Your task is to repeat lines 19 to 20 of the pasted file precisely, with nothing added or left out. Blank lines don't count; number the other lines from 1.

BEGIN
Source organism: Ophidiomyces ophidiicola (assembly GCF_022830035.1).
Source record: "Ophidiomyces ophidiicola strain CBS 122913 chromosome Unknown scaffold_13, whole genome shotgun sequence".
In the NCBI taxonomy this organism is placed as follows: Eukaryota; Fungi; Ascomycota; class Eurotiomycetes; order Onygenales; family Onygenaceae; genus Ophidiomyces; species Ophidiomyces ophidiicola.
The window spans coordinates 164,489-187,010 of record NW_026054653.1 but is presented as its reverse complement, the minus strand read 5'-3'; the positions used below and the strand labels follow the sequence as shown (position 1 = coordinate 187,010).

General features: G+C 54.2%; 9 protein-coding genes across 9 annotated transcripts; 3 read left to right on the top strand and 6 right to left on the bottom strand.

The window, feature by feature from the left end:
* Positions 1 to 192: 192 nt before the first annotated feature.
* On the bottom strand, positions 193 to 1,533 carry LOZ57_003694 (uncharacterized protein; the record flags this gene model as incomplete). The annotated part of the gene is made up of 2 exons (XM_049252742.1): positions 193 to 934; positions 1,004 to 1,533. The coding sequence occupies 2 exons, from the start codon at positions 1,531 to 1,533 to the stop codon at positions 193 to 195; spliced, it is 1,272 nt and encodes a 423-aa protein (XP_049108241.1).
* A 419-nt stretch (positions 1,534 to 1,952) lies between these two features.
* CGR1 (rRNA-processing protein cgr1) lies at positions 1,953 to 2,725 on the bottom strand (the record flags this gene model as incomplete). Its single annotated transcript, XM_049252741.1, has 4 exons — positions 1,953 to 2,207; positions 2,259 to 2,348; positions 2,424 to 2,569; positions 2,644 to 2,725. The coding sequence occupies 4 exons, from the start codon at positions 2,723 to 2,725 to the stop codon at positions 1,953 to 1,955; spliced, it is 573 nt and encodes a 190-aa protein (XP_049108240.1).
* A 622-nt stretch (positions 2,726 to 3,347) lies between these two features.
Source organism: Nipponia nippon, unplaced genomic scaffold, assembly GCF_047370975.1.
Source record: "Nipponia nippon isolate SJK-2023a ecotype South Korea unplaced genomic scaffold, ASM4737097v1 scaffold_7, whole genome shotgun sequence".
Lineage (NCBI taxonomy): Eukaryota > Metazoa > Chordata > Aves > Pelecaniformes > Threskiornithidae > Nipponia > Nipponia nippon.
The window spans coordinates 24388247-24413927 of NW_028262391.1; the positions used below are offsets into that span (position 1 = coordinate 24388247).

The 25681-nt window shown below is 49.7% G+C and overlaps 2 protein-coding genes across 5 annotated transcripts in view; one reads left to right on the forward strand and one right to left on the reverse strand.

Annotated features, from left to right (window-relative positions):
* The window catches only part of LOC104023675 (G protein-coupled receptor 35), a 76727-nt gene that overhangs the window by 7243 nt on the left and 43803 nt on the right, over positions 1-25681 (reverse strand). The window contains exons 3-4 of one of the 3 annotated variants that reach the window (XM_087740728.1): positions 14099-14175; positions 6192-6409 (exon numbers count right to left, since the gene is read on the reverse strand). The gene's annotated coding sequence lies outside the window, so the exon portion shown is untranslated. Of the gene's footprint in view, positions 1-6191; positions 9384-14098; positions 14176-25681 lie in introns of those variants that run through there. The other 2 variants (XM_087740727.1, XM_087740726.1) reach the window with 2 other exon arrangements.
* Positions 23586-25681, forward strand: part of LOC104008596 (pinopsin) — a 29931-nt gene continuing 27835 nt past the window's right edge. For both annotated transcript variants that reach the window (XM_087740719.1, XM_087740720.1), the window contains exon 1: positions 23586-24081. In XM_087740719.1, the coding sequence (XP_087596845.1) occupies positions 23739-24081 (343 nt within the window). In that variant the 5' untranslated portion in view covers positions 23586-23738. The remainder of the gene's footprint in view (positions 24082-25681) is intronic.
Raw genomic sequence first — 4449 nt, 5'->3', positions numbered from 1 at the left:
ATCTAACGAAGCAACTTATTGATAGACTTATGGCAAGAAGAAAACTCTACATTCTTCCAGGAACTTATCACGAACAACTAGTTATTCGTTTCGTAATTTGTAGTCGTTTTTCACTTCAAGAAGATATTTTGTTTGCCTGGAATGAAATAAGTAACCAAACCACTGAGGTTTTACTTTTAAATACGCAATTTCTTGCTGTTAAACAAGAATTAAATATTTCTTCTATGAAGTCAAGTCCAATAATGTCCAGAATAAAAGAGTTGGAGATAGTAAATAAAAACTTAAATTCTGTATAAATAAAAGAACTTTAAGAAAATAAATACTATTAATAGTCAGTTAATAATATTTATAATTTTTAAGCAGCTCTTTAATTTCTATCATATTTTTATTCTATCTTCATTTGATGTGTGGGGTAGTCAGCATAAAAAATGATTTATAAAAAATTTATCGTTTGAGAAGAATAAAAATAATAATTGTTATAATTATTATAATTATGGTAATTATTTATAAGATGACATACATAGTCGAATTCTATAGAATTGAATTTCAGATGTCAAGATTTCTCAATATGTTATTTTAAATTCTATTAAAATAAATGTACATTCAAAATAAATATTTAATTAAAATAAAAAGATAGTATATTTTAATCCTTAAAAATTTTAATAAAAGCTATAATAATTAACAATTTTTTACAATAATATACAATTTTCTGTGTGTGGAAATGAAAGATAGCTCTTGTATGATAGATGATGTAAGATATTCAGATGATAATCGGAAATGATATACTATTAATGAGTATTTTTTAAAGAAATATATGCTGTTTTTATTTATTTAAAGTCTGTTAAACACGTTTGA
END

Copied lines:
* Positions 23586-25681, forward strand: part of LOC104008596 (pinopsin) — a 29931-nt gene continuing 27835 nt past the window's right edge. For both annotated transcript variants that reach the window (XM_087740719.1, XM_087740720.1), the window contains exon 1: positions 23586-24081. In XM_087740719.1, the coding sequence (XP_087596845.1) occupies positions 23739-24081 (343 nt within the window). In that variant the 5' untranslated portion in view covers positions 23586-23738. The remainder of the gene's footprint in view (positions 24082-25681) is intronic.
Raw genomic sequence first — 4449 nt, 5'->3', positions numbered from 1 at the left: